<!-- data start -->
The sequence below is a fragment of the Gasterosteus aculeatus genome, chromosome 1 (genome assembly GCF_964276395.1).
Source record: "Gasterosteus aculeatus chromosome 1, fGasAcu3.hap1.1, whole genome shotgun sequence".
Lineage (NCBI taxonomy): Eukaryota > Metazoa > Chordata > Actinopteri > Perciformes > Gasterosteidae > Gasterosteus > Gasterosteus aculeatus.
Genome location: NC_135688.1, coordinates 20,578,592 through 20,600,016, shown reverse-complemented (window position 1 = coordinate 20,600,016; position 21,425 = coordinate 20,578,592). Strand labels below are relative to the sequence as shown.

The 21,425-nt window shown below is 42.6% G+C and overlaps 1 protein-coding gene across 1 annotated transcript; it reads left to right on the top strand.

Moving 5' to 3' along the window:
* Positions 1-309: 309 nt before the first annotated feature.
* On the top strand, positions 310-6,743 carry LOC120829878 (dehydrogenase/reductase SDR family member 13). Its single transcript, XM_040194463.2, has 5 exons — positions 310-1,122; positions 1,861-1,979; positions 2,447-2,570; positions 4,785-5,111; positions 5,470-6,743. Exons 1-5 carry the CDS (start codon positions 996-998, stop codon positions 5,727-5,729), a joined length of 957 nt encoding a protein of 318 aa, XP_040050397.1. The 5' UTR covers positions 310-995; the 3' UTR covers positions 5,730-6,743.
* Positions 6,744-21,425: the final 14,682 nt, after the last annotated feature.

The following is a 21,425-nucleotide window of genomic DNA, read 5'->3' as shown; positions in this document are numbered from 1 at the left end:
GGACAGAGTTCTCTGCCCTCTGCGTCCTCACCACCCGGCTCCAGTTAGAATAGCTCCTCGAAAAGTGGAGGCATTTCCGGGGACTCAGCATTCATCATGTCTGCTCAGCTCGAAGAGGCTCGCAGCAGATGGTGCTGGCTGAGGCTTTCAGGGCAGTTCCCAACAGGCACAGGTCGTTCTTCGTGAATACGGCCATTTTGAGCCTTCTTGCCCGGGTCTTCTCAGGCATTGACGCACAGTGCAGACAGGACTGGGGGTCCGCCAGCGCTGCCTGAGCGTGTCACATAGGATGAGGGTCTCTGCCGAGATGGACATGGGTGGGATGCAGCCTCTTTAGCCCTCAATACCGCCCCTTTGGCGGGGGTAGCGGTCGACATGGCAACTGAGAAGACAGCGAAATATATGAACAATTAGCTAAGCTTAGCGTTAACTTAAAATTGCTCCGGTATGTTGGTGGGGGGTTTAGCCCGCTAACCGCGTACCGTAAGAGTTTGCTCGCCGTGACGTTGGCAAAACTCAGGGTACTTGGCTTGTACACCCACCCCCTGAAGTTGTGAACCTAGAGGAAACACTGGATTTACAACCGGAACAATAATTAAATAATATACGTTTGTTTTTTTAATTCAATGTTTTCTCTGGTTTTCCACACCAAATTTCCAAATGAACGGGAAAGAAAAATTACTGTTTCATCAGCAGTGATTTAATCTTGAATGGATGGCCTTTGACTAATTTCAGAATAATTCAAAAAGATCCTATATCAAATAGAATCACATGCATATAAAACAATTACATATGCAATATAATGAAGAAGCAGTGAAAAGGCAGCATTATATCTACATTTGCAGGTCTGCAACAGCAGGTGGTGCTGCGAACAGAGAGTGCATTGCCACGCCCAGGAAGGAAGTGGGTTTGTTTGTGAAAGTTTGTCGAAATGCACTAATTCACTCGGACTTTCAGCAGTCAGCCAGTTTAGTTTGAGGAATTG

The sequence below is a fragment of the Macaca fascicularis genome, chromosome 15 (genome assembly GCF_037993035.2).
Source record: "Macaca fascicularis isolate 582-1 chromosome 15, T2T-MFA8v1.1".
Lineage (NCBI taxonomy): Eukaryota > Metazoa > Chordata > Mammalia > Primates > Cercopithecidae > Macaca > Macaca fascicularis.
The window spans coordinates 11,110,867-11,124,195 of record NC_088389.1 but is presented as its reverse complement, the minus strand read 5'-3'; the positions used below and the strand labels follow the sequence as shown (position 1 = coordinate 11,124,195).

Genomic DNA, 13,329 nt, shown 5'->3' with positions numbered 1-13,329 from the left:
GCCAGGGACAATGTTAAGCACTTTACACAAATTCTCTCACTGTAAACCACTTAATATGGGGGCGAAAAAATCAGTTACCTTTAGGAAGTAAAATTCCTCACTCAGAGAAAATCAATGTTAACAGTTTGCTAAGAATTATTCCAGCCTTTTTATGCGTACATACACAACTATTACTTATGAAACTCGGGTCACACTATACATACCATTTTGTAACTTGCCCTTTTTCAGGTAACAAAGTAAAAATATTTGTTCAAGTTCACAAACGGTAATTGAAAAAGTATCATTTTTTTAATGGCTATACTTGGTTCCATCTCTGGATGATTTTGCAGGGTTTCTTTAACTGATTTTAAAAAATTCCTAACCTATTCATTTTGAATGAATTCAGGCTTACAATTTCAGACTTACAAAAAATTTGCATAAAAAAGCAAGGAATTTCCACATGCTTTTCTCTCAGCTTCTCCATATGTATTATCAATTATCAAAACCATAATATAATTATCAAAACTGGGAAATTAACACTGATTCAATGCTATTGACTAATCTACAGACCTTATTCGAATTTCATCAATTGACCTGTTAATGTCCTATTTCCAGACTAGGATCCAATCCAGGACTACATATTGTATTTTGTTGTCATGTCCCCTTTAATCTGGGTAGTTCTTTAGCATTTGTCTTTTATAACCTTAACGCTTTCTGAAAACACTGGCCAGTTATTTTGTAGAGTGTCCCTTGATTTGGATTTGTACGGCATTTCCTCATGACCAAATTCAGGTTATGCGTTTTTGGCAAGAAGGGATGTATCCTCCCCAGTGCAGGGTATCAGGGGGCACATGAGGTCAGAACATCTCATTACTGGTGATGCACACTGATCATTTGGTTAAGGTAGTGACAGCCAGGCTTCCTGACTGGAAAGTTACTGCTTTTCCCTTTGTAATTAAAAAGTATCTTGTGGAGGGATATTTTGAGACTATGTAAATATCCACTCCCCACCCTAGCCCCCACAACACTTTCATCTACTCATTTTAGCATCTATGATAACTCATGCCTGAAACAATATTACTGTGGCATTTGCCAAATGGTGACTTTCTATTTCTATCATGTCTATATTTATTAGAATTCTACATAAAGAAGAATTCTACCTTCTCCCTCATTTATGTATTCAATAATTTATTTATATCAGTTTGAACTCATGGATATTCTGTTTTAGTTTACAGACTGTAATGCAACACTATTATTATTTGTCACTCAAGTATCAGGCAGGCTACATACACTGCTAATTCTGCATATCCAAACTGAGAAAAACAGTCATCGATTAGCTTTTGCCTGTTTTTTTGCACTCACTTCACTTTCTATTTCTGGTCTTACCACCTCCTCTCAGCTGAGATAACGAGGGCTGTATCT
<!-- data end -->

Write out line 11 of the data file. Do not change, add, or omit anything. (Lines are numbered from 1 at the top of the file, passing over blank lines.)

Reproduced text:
GGACAGAGTTCTCTGCCCTCTGCGTCCTCACCACCCGGCTCCAGTTAGAATAGCTCCTCGAAAAGTGGAGGCATTTCCGGGGACTCAGCATTCATCATGTCTGCTCAGCTCGAAGAGGCTCGCAGCAGATGGTGCTGGCTGAGGCTTTCAGGGCAGTTCCCAACAGGCACAGGTCGTTCTTCGTGAATACGGCCATTTTGAGCCTTCTTGCCCGGGTCTTCTCAGGCATTGACGCACAGTGCAGACAGGACTGGGGGTCCGCCAGCGCTGCCTGAGCGTGTCACATAGGATGAGGGTCTCTGCCGAGATGGACATGGGTGGGATGCAGCCTCTTTAGCCCTCAATACCGCCCCTTTGGCGGGGGTAGCGGTCGACATGGCAACTGAGAAGACAGCGAAATATATGAACAATTAGCTAAGCTTAGCGTTAACTTAAAATTGCTCCGGTATGTTGGTGGGGGGTTTAGCCCGCTAACCGCGTACCGTAAGAGTTTGCTCGCCGTGACGTTGGCAAAACTCAGGGTACTTGGCTTGTACACCCACCCCCTGAAGTTGTGAACCTAGAGGAAACACTGGATTTACAACCGGAACAATAATTAAATAATATACGTTTGTTTTTTTAATTCAATGTTTTCTCTGGTTTTCCACACCAAATTTCCAAATGAACGGGAAAGAAAAATTACTGTTTCATCAGCAGTGATTTAATCTTGAATGGATGGCCTTTGACTAATTTCAGAATAATTCAAAAAGATCCTATATCAAATAGAATCACATGCATATAAAACAATTACATATGCAATATAATGAAGAAGCAGTGAAAAGGCAGCATTATATCTACATTTGCAGGTCTGCAACAGCAGGTGGTGCTGCGAACAGAGAGTGCATTGCCACGCCCAGGAAGGAAGTGGGTTTGTTTGTGAAAGTTTGTCGAAATGCACTAATTCACTCGGACTTTCAGCAGTCAGCCAGTTTAGTTTGAGGAATTG